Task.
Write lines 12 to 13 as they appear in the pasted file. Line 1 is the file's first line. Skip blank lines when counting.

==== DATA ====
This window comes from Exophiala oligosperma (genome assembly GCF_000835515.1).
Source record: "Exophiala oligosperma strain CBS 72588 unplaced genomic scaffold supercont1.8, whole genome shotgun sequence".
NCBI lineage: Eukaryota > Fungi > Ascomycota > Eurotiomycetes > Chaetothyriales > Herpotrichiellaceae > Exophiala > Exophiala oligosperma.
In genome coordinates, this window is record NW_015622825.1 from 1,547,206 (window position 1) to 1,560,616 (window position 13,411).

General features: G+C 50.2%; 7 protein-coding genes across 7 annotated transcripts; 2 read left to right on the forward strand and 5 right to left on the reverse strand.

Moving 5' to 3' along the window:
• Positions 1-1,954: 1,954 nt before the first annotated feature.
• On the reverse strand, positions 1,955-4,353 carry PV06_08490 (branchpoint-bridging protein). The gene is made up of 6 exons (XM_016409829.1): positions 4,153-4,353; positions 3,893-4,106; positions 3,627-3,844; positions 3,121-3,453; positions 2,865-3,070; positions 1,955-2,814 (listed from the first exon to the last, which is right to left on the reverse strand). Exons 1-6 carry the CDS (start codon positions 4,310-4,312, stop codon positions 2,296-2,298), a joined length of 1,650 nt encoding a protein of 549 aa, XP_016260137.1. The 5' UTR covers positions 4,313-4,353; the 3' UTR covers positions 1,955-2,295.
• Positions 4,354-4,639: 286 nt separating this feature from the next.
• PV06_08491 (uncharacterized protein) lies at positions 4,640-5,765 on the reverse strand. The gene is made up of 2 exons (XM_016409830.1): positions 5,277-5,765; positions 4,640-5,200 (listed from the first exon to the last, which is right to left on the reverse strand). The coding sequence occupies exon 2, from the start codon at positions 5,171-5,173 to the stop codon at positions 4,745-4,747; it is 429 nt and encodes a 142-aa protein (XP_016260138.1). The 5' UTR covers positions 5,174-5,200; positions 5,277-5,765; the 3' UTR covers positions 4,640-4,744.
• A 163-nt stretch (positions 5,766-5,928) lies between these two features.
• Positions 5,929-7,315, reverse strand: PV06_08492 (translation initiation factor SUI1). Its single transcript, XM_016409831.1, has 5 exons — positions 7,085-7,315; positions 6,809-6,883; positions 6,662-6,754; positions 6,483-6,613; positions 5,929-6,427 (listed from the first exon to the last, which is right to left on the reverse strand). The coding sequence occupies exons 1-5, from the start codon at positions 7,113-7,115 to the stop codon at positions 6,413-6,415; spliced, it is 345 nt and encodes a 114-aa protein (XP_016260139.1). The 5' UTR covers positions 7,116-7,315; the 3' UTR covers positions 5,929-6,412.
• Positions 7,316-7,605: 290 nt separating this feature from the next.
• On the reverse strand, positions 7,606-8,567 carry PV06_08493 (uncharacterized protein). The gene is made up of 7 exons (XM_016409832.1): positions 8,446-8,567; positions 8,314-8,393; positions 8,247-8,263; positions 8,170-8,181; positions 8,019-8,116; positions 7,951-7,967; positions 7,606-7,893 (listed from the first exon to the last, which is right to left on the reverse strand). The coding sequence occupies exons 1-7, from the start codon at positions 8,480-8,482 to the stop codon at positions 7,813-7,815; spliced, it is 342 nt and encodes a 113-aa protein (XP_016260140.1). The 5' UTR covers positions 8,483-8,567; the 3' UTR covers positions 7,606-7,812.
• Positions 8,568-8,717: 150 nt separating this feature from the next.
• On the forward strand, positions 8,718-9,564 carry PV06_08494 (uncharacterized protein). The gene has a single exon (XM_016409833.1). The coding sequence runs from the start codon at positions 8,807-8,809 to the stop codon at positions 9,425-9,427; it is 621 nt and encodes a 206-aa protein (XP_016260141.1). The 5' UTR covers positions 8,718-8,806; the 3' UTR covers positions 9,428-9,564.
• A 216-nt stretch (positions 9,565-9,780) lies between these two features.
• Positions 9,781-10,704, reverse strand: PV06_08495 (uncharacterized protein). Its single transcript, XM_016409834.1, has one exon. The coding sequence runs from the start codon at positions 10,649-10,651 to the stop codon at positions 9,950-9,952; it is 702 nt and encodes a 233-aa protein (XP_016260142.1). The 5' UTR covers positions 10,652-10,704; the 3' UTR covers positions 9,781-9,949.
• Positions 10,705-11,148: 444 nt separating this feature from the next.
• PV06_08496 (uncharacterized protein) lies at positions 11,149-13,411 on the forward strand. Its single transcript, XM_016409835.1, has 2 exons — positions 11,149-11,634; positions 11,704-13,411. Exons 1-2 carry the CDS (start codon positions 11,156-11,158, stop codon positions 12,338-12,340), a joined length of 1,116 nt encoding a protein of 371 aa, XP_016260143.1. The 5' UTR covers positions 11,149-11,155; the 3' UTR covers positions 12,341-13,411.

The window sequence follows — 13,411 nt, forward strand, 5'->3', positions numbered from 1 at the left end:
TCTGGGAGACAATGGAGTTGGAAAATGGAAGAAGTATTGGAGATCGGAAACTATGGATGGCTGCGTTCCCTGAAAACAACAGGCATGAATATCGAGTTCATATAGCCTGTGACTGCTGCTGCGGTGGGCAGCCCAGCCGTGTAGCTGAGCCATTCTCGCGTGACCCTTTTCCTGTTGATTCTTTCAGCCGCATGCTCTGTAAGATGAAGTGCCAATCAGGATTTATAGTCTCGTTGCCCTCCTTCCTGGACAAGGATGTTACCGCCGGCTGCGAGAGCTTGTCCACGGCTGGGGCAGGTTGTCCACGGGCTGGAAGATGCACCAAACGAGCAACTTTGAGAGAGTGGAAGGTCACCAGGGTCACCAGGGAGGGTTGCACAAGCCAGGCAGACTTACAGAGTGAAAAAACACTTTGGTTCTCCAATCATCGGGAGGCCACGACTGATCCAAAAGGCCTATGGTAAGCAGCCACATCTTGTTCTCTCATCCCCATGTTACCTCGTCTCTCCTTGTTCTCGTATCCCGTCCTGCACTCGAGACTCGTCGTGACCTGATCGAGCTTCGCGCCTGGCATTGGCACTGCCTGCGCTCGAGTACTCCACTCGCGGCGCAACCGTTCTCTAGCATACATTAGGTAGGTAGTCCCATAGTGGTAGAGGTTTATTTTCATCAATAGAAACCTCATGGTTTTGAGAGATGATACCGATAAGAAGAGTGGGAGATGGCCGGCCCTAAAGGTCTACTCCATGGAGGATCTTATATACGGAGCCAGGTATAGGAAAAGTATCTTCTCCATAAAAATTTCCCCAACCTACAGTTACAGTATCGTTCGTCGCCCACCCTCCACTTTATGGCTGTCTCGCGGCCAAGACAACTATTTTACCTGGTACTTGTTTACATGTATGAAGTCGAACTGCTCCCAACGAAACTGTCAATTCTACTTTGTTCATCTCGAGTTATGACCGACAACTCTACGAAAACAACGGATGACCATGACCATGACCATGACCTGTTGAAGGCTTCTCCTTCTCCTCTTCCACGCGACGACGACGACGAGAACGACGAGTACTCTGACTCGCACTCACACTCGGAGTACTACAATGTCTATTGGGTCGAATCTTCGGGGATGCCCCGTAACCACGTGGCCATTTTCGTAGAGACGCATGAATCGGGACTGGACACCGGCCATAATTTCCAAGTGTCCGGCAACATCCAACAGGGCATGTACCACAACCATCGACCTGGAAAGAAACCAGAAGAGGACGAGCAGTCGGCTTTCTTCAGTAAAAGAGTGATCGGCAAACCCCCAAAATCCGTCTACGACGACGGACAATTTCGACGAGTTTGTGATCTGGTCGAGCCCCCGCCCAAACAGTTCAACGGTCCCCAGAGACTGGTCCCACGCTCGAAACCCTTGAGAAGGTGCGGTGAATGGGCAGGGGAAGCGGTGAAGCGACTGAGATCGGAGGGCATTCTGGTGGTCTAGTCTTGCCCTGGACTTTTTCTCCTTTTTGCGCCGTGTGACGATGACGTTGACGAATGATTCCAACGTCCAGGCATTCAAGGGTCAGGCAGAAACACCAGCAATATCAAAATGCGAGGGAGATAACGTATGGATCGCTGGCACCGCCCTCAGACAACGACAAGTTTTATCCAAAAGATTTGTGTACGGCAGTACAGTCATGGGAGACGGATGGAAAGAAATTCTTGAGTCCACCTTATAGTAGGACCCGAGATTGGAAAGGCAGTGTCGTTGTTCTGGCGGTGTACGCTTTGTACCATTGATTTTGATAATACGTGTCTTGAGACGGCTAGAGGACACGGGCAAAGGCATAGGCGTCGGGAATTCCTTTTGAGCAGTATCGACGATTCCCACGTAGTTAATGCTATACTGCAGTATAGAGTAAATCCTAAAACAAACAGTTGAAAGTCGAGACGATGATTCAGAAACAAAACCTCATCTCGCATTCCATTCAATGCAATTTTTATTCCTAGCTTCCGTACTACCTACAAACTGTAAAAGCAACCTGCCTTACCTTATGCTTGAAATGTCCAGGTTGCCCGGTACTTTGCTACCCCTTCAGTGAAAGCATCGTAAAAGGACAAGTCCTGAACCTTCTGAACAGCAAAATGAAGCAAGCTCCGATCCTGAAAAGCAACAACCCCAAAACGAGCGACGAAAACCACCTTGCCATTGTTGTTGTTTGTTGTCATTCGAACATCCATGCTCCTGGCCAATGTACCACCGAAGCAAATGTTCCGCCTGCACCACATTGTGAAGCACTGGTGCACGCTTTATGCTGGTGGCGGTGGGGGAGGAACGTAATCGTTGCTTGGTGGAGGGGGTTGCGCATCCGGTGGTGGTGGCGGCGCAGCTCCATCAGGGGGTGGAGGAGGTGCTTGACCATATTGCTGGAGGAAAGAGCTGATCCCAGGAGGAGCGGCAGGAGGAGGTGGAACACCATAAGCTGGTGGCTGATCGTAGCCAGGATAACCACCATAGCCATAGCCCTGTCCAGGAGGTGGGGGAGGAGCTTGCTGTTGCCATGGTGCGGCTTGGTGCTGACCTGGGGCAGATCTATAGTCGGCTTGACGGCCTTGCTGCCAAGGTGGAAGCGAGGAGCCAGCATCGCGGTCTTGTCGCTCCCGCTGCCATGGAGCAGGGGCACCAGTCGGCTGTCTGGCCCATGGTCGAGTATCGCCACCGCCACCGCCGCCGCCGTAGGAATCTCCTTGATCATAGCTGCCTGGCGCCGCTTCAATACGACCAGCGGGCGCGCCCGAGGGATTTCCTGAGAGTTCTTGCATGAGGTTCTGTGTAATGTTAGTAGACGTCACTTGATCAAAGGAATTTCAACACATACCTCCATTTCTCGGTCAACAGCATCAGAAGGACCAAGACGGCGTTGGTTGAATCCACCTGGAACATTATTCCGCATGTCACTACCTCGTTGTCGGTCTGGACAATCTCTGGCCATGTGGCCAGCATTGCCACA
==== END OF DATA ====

• Positions 5,929-7,315, reverse strand: PV06_08492 (translation initiation factor SUI1). Its single transcript, XM_016409831.1, has 5 exons — positions 7,085-7,315; positions 6,809-6,883; positions 6,662-6,754; positions 6,483-6,613; positions 5,929-6,427 (listed from the first exon to the last, which is right to left on the reverse strand). The coding sequence occupies exons 1-5, from the start codon at positions 7,113-7,115 to the stop codon at positions 6,413-6,415; spliced, it is 345 nt and encodes a 114-aa protein (XP_016260139.1). The 5' UTR covers positions 7,116-7,315; the 3' UTR covers positions 5,929-6,412.
• Positions 7,316-7,605: 290 nt separating this feature from the next.